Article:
Purple strains of cannabis are very popular, including Granddaddy Purple, Purple Haze and Purple Urkle. Some strains such as Black Diesel and Vietnamese Black can be so high in anthocyanins that they are nearly ebony. Marijuana strains with blue-tinged buds include Blueberry, Blue Dream, and Blue Cheese. Red and pink varieties are relatively rare and include Red Poison, Red Dragon, Pink Panther, and others. Reddish leaves or buds can also be caused by a deficiency of phosphorous, an element vital to plant physiology.
Oranges and Yellows
Carotenoids are another group of pigments that can influence the colors of marijuana. They are created by plants, algae, and photosynthetic bacteria. Beta-carotene, lycopene, lutein, and zeaxanthin are among the more than 750 carotenoids have been identified. Some carotenoids in the diet, including beta-carotene, alpha-carotene, and beta-cryptoxanthin can be converted by the body into Vitamin A. Carotenoids are important for eye health and provide protection against blue light and macular degeneration. Carotenoids produce the yellow, orange, and red hues that are found in many plants including carrots, squash, sweet potatoes, pumpkins, and tomatoes. Plants grown in alkaline soils with a pH of 5.0 or less can have a greater abundance of carotenoids.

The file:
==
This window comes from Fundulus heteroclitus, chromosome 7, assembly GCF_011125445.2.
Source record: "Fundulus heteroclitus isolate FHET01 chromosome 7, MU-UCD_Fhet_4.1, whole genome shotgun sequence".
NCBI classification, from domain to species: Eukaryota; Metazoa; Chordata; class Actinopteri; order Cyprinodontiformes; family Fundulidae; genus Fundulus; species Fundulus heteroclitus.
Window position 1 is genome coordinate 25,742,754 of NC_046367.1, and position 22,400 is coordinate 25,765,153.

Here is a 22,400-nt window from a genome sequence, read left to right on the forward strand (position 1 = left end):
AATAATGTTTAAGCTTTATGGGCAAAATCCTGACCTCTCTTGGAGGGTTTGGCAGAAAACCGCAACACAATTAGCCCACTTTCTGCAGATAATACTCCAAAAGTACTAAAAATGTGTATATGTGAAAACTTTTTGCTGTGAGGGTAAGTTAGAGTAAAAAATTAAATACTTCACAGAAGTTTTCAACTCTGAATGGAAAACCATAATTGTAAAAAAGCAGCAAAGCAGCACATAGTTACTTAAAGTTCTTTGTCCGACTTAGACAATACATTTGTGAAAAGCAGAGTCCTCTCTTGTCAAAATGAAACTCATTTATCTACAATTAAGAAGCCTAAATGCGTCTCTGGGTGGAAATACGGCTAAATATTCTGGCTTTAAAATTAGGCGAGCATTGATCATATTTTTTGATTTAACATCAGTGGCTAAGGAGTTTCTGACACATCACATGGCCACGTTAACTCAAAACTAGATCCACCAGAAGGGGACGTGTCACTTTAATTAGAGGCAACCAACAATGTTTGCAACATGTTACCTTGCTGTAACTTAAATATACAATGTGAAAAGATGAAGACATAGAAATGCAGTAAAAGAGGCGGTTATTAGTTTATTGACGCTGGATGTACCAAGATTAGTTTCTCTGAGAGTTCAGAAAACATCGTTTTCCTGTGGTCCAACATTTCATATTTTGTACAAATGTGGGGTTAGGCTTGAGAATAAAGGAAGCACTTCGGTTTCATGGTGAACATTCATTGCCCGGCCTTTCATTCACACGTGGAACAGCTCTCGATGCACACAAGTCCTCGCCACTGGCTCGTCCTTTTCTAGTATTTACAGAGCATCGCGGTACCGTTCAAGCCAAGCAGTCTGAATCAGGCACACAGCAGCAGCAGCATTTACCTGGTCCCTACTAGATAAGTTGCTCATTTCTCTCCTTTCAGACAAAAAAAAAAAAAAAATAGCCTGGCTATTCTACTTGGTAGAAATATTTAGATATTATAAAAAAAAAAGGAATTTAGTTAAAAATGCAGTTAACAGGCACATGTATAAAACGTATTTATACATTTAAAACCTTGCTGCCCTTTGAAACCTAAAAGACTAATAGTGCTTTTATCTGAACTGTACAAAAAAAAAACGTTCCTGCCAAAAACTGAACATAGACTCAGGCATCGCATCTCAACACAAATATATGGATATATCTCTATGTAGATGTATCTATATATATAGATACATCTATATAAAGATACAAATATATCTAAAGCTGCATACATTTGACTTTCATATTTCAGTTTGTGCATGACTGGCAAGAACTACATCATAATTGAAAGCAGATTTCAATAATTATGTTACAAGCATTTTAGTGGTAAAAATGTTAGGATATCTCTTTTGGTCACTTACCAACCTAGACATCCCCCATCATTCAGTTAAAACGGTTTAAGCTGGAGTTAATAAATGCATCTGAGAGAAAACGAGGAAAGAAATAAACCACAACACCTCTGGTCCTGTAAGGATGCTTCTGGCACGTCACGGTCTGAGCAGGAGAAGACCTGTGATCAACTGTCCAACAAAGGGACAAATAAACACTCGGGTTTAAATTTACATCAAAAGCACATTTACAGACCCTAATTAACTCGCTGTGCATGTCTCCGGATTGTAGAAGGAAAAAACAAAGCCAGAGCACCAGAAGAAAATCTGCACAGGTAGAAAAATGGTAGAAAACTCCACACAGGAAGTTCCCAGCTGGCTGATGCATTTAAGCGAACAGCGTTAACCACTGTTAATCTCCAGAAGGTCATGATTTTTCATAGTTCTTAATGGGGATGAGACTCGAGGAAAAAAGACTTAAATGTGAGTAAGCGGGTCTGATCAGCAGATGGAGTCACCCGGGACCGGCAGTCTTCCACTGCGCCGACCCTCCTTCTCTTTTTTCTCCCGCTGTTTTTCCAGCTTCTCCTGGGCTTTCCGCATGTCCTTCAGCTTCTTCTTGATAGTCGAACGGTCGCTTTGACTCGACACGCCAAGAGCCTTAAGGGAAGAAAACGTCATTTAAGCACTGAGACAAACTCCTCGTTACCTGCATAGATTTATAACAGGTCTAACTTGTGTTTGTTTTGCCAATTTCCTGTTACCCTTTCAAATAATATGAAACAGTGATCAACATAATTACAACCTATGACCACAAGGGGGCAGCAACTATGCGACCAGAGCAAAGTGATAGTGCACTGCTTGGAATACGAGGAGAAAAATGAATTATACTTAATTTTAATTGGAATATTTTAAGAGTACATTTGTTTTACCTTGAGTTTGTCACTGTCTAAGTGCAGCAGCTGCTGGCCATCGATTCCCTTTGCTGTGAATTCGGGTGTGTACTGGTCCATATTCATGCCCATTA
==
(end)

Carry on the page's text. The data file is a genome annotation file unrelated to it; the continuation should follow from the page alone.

Many flavonoids are also yellow and can influence the colors of marijuana. Nitrogen deficiencies during growth can also cause cannabis leaves and buds to appear yellowish.
Strains with orange or yellow flowers include Orange Bud, Lemon Kush, Grapefruit, Nectarine, and Olive Oyl. Many varieties of cannabis will have orange or red pistils, or hairs as they are commonly known.
Buds that have been grown and harvested to their maximum potential can be so covered with trichomes that they appear white or frosty. Trichomes are packed with cannabinoids and terpenes so these flowers can be quite potent. White Widow and White Rhino are two strains with a propensity to become encrusted with trichomes.
Marijuana Colors And Potency
Colorful marijuana can be attractive or even visually stunning, but other than white buds glistening with shiny trichomes, hue is usually not a reliable indicator of potency. But if you are consuming your bud orally in tinctures, oils, edibles, or capsules, you may be getting the nutritional benefits of carotenoids, anthocyanins, and other flavonoids. Anthocyanins have shown some activity at CB1 and CB2 receptor sites and may have a synergistic, or entourage, effect in conjunction with cannabinoids and terpenes.